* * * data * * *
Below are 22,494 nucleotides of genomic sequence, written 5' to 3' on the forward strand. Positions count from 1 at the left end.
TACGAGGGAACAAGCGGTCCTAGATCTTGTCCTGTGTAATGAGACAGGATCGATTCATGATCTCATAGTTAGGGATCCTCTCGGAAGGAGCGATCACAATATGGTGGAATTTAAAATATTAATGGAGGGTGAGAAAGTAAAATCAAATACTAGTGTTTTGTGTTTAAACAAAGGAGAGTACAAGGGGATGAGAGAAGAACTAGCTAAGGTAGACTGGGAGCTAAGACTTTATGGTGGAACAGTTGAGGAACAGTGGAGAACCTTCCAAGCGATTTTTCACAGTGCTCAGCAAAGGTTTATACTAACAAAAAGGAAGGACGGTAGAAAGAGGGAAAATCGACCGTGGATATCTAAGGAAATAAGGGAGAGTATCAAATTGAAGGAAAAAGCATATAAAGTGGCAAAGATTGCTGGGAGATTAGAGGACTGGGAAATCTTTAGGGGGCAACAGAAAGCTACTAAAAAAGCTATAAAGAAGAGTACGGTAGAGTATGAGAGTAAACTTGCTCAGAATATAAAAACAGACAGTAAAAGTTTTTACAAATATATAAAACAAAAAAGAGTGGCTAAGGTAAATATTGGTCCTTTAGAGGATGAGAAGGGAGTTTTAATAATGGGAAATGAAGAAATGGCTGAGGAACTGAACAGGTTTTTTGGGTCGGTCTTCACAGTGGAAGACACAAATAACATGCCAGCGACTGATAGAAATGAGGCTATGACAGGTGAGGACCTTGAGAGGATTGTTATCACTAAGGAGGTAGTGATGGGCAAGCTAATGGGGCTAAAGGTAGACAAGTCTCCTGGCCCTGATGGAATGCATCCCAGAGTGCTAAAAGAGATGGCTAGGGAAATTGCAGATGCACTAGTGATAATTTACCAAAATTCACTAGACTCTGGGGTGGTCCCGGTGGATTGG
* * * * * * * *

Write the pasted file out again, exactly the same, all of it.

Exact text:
Below are 22,494 nucleotides of genomic sequence, written 5' to 3' on the forward strand. Positions count from 1 at the left end.
TACGAGGGAACAAGCGGTCCTAGATCTTGTCCTGTGTAATGAGACAGGATCGATTCATGATCTCATAGTTAGGGATCCTCTCGGAAGGAGCGATCACAATATGGTGGAATTTAAAATATTAATGGAGGGTGAGAAAGTAAAATCAAATACTAGTGTTTTGTGTTTAAACAAAGGAGAGTACAAGGGGATGAGAGAAGAACTAGCTAAGGTAGACTGGGAGCTAAGACTTTATGGTGGAACAGTTGAGGAACAGTGGAGAACCTTCCAAGCGATTTTTCACAGTGCTCAGCAAAGGTTTATACTAACAAAAAGGAAGGACGGTAGAAAGAGGGAAAATCGACCGTGGATATCTAAGGAAATAAGGGAGAGTATCAAATTGAAGGAAAAAGCATATAAAGTGGCAAAGATTGCTGGGAGATTAGAGGACTGGGAAATCTTTAGGGGGCAACAGAAAGCTACTAAAAAAGCTATAAAGAAGAGTACGGTAGAGTATGAGAGTAAACTTGCTCAGAATATAAAAACAGACAGTAAAAGTTTTTACAAATATATAAAACAAAAAAGAGTGGCTAAGGTAAATATTGGTCCTTTAGAGGATGAGAAGGGAGTTTTAATAATGGGAAATGAAGAAATGGCTGAGGAACTGAACAGGTTTTTTGGGTCGGTCTTCACAGTGGAAGACACAAATAACATGCCAGCGACTGATAGAAATGAGGCTATGACAGGTGAGGACCTTGAGAGGATTGTTATCACTAAGGAGGTAGTGATGGGCAAGCTAATGGGGCTAAAGGTAGACAAGTCTCCTGGCCCTGATGGAATGCATCCCAGAGTGCTAAAAGAGATGGCTAGGGAAATTGCAGATGCACTAGTGATAATTTACCAAAATTCACTAGACTCTGGGGTGGTCCCGGTGGATTGG